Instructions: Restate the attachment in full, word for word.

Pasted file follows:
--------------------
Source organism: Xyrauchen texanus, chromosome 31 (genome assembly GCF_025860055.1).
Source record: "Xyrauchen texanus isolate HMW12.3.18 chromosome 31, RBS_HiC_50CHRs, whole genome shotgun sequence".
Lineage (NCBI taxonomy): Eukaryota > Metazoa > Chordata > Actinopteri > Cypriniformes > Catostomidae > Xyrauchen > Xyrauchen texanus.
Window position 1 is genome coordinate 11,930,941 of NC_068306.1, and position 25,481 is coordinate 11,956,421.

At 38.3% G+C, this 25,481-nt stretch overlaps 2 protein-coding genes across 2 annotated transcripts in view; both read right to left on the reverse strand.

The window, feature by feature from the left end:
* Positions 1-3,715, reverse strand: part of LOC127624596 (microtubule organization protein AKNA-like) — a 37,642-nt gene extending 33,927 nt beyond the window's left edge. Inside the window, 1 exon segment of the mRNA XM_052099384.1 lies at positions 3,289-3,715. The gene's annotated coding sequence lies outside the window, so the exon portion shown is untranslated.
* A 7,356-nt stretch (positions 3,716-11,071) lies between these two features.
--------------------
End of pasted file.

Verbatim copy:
Source organism: Xyrauchen texanus, chromosome 31 (genome assembly GCF_025860055.1).
Source record: "Xyrauchen texanus isolate HMW12.3.18 chromosome 31, RBS_HiC_50CHRs, whole genome shotgun sequence".
Lineage (NCBI taxonomy): Eukaryota > Metazoa > Chordata > Actinopteri > Cypriniformes > Catostomidae > Xyrauchen > Xyrauchen texanus.
Window position 1 is genome coordinate 11,930,941 of NC_068306.1, and position 25,481 is coordinate 11,956,421.

At 38.3% G+C, this 25,481-nt stretch overlaps 2 protein-coding genes across 2 annotated transcripts in view; both read right to left on the reverse strand.

The window, feature by feature from the left end:
* Positions 1-3,715, reverse strand: part of LOC127624596 (microtubule organization protein AKNA-like) — a 37,642-nt gene extending 33,927 nt beyond the window's left edge. Inside the window, 1 exon segment of the mRNA XM_052099384.1 lies at positions 3,289-3,715. The gene's annotated coding sequence lies outside the window, so the exon portion shown is untranslated.
* A 7,356-nt stretch (positions 3,716-11,071) lies between these two features.